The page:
Putting our Heads Together

Putting our Heads Together
I don't think he sees me

Monday, February 15, 2010

2 Days 23 Hours 48 minutes

I guess it has become debatable in American society that baseball is America's past time. In an era of organic weight conscientiousness, and failing US automakers, has the refrain "Baseball, Hotdogs, Apple Pie, and Chevrolet" become a death knell rather than a rallying call?

I don't think so. Baseball is not my past time, it is not my passion, it is something more ethereal (and becomes even more so the older I get). In my middle age, I am thrilled by the prospect that we are on the verge of another spring training, that in fewer than three days pitchers and catchers will be reporting to Arizona and Florida to partake in this ritual of Americana. Childhood far behind me, once again childhood beckons me through baseball. Year after year I feel this, my own private phoenix rising from the flames. And it is not a solitary thrill, as I can reach out to my wife/best friend, and my baseball buddy, and my children, and my elder brother, and the larger brotherhood of baseball in screaming out, "I can't wait!"

It is because of the unique nature of baseball that it is not only a love but a shared experience. The Game represents the seasons. The arrival of camp and the start of the season is spring, the blooming of life awakening. By the allstar break, it is summer, the heating up of the run for the fall classic. By the playoffs, excitement has peaked, but the pangs of loss are beginning as I know the season is winding down and it is autumn. Winter follows, crawling, a barren time of no baseball filled only with thoughts of surviving and making it to spring training.

In it's way, Baseball is also religion. Like the Catholic Church which is uniquely known among sects and religions as the Church, so Baseball is uniquely known among all sports as the Game. As in the often raucous Southern Baptist Church, fans at a baseball game share the cathartic gyrations of euphoric ecstasy at the hitting for the cycle, or the clutch walk off grand slam (Spilly, Spilly, Spilly!). In Charismatic churches, believers will spontaneously break into speaking in tongues, like the baseball fan who will spout endless statistics at a moments notice and without warning. People believe in the Game, and die a little when the Game let's them down, because the Game should be above it all. And the Game has its saints, and like religious saints they are revered most not for their talent, and not for their stats, but from "doing it right."

Baseball: An analogy of life, a representation of the passage of the seasons, a religion unto itself. Baseball: Now 2 days, 22 hours, and 28 minutes until pitchers and catchers report. Baseball: I can't wait.

1 comment:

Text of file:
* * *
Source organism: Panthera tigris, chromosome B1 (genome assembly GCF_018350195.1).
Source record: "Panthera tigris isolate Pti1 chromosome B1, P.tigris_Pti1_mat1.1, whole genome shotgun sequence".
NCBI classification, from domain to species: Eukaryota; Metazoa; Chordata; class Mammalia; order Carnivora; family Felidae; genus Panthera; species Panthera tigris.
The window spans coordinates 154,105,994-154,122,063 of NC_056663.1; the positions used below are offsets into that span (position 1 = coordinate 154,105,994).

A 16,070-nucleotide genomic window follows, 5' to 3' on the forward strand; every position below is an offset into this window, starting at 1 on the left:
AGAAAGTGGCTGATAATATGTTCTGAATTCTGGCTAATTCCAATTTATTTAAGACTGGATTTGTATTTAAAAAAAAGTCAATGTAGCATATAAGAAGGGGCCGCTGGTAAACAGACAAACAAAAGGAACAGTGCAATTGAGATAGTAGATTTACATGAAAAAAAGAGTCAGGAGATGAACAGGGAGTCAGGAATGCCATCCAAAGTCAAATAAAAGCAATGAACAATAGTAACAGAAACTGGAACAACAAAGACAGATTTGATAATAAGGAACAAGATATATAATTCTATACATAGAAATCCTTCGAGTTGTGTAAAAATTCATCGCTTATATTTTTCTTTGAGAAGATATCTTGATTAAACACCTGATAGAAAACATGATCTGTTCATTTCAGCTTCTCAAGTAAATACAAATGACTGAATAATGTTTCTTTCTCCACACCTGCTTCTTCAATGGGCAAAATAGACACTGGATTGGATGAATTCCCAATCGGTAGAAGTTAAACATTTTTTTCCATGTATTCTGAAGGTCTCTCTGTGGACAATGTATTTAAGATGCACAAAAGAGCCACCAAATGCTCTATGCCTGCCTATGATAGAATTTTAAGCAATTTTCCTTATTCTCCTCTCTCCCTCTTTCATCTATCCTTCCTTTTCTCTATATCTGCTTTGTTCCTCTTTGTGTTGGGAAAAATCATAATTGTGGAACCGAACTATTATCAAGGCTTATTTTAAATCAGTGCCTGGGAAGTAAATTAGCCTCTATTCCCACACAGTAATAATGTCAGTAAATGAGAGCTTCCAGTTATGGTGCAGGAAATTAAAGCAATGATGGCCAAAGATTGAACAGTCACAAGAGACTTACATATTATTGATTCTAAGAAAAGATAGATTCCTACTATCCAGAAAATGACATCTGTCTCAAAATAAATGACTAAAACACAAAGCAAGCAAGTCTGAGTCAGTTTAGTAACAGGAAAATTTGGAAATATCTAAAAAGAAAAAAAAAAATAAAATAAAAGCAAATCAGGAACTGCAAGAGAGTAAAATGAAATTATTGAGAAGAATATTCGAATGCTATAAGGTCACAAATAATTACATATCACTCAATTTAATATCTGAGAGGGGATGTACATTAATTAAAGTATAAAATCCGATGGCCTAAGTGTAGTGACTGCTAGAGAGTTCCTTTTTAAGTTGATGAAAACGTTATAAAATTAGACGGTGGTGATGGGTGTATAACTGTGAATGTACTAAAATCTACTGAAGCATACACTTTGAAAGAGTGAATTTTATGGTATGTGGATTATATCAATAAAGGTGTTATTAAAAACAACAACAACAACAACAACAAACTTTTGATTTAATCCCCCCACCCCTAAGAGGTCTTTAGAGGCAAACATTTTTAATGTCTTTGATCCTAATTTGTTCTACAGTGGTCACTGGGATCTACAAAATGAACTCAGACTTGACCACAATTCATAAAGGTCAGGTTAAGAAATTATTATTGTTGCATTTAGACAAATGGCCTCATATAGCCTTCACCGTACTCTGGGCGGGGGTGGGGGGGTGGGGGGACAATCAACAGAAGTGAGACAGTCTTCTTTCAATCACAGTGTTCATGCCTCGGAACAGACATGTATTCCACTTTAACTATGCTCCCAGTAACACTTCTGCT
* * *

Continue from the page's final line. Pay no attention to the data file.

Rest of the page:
1. Those are some mighty powerful thoughts my friend! I look forward to the big surprise of the season. What will it be? Will it be like last year, a bad start that lulls fans and other teams into thinking the Rockies are out of the picture, only to have them quietly claw their way back into contention? Remember the magical 14 inning night when we watched Spilly hit the GRAND SLAM? Will it be like 3 years ago when the improbable September run led us to the promised land of the World Series? Remember the "perfect night" at the NLDS game when they clinched against Philly? I will treasure the memory of that evening until the day I die. Will it be some new young shining star hitting for the cycle or scoring an unassited triple play? What will Tulo do to amaze us this year? Do you remember the night you were put up on the score board wearing your pink Rockies cap? Do you remember the game against Kansas City? Why do they have KC on their hats Jean-Marie? I love the laughter! Do you remember getting together every season to watch a game during the opening week? How about the time we went to the home opener the year after the World Series and then went to an art show after the game? That was FUN day. I remember Bloody Mary's before the game, my dog eating Jean-Marie's hamburger while watching a game at my house, visiting my Grandpa's brick at Coors Field, doing cross word puzzles on the drive up I-25 to see a game, freezing at the coldest playoff game in MLB history, Todd's 2000th hit, Giambi, Walt Weiss, the summer my Dad died and the game we went to where we sat in the best seats in the house, Big Cat, Dough Boy, EY and now his son, and a thousand other memories. I don't know what the surprise will be this year but I do know that we will share it together and it will be another wonderful memory that we will talk about for years to come. Baseball and our friendship are closely entertwined and yet the game is so much more because it is shared with such incredible people!